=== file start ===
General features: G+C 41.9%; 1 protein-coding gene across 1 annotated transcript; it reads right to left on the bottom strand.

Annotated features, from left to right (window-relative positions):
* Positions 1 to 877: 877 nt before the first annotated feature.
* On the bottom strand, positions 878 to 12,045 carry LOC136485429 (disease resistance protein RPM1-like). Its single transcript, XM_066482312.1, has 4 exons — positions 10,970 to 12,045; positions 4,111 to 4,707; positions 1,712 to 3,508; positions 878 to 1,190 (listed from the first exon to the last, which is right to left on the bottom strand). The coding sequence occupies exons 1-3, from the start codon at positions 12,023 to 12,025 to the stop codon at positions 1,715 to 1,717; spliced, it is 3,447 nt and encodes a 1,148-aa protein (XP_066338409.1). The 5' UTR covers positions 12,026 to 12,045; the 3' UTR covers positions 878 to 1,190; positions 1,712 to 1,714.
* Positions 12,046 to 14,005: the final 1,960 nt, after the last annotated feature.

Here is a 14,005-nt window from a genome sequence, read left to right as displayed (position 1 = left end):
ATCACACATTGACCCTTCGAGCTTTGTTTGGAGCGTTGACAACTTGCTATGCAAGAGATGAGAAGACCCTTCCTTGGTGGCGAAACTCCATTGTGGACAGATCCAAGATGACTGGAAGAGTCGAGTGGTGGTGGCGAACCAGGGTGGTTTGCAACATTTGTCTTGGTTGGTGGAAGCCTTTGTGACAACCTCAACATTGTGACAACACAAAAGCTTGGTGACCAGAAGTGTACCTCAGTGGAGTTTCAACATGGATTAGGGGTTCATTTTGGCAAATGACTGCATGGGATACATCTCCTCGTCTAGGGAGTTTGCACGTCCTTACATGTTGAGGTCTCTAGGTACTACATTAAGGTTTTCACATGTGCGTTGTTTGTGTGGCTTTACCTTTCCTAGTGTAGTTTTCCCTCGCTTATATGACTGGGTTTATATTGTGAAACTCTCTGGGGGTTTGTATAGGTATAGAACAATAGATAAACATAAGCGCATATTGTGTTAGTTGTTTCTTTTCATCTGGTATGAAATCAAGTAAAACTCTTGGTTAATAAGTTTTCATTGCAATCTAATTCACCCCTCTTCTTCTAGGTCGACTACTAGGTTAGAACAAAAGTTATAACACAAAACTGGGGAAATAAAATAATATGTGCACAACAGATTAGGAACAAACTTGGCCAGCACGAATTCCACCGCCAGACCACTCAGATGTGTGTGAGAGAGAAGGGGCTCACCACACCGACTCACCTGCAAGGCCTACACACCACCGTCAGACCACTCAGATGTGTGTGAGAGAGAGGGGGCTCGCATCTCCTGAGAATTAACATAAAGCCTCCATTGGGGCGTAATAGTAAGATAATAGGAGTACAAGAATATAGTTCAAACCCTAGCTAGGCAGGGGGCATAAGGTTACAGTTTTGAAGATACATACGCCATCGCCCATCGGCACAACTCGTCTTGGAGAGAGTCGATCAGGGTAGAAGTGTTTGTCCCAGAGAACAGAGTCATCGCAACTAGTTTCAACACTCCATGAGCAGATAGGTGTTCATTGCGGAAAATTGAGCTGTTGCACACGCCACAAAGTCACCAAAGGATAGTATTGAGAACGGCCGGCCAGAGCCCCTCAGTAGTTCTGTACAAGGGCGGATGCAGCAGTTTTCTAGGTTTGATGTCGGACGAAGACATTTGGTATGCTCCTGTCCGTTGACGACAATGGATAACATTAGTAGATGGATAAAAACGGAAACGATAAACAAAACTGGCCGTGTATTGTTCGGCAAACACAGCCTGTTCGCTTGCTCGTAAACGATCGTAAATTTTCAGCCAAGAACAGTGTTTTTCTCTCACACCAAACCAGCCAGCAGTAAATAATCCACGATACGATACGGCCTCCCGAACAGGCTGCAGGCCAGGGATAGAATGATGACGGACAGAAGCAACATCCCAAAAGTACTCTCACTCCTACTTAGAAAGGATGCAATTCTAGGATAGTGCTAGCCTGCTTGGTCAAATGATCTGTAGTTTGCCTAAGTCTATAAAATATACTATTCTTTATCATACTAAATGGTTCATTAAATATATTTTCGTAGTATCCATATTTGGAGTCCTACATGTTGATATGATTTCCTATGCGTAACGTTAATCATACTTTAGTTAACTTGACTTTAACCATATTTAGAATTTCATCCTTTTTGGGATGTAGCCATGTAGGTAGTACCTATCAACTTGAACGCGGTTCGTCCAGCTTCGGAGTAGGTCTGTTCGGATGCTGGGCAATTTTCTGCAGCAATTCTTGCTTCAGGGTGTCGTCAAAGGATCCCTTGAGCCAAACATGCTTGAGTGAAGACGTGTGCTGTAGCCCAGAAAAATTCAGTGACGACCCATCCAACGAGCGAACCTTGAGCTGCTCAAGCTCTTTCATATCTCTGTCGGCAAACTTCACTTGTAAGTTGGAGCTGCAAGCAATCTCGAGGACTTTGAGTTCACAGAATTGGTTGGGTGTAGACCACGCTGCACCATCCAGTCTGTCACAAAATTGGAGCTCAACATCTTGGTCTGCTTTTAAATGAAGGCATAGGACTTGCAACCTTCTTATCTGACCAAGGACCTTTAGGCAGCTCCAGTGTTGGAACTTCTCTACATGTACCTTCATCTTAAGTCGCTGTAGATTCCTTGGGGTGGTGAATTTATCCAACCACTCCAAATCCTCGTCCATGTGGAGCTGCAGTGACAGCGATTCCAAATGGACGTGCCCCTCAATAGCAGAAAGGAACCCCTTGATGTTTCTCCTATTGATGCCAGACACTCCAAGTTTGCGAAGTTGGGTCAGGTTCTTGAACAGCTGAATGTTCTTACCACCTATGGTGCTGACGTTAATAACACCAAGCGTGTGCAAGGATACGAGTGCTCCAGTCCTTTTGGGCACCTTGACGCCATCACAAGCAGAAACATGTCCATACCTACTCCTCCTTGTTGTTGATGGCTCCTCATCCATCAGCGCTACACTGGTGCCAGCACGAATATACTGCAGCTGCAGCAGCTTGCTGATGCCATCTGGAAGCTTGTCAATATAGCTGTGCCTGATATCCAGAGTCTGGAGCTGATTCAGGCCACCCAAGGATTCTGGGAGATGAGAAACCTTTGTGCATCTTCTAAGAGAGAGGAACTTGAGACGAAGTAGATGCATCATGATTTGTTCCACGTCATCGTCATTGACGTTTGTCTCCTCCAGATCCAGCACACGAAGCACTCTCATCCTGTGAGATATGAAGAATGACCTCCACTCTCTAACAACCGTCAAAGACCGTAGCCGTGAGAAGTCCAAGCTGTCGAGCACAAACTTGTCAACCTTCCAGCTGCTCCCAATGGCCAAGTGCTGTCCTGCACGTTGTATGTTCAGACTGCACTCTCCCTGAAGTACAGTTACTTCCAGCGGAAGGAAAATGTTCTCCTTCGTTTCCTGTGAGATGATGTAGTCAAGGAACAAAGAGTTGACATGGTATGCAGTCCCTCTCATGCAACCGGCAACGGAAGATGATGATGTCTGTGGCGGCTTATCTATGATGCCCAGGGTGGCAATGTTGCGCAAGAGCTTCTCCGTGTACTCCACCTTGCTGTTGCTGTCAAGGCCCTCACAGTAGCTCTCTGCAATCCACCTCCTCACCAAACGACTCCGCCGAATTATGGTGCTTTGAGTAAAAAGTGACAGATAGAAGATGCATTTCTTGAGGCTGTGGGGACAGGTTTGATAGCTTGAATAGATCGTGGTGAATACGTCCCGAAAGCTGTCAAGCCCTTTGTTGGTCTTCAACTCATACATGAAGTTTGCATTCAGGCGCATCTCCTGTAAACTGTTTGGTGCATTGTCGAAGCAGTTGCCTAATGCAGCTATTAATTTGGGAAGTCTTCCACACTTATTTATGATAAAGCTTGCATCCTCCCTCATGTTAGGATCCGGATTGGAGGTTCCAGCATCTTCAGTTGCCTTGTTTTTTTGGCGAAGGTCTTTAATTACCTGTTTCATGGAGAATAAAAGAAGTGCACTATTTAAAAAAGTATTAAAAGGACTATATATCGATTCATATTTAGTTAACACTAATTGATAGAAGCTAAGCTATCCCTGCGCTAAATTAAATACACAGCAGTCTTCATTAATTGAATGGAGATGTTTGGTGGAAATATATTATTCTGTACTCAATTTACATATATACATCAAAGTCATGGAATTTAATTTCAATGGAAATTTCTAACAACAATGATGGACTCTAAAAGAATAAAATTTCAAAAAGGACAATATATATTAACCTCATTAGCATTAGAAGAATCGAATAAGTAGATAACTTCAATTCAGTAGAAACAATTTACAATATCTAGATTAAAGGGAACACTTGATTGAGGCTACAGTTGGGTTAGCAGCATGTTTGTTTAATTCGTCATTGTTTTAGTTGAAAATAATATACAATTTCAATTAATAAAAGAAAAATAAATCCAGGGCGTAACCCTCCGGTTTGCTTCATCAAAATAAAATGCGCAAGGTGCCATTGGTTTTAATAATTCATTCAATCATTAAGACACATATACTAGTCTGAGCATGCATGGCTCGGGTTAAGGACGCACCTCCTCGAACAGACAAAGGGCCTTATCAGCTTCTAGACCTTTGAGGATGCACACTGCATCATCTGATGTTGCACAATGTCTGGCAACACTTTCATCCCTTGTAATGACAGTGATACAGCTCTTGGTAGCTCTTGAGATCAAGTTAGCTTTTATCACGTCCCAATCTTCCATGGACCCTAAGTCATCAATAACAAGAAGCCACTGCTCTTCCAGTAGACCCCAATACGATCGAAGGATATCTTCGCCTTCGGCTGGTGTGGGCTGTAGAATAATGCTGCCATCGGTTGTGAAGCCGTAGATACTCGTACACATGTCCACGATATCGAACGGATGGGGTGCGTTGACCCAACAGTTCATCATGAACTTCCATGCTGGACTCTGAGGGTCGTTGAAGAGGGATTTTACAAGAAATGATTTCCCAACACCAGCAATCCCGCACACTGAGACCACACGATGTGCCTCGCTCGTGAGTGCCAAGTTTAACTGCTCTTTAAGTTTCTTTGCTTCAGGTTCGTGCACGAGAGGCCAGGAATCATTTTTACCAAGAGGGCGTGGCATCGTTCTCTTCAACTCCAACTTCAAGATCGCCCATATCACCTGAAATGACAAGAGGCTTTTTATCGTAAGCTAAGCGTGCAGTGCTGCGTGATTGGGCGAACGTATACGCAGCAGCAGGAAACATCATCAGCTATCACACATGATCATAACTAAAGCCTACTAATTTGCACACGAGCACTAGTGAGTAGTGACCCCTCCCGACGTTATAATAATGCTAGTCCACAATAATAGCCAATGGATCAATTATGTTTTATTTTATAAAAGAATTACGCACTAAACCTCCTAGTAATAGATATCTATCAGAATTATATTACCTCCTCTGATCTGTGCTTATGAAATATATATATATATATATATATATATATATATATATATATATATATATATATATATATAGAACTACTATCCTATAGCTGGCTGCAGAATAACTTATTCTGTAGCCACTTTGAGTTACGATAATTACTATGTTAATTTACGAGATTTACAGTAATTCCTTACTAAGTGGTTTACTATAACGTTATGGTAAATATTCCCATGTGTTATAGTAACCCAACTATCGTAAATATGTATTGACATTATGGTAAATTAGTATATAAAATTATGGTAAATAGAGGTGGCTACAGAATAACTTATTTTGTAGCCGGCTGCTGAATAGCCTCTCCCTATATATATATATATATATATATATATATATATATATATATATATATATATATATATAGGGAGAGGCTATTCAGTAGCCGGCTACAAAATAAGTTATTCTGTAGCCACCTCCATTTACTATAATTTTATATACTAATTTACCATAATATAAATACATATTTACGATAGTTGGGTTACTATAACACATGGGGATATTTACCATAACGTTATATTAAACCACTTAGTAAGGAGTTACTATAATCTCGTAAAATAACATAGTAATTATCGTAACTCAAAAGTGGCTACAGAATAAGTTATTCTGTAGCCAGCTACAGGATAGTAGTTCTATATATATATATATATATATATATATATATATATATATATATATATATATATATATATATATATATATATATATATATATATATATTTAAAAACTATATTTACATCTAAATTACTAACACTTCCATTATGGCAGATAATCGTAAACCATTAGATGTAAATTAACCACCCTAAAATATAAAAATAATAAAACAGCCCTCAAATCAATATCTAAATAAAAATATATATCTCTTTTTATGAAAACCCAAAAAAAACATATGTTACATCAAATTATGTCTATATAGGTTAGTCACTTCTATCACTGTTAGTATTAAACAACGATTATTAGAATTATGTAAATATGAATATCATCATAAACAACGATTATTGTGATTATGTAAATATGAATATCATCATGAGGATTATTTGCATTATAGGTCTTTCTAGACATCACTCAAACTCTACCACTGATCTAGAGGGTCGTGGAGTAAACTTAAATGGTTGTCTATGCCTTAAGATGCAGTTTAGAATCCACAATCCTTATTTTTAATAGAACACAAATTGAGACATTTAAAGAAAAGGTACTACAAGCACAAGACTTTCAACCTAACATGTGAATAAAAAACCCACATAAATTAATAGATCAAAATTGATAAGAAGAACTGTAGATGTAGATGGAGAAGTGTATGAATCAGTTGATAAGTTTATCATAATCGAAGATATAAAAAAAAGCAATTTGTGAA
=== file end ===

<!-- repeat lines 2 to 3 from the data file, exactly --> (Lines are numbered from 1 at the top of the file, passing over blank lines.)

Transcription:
Annotated features, from left to right (window-relative positions):
* Positions 1 to 877: 877 nt before the first annotated feature.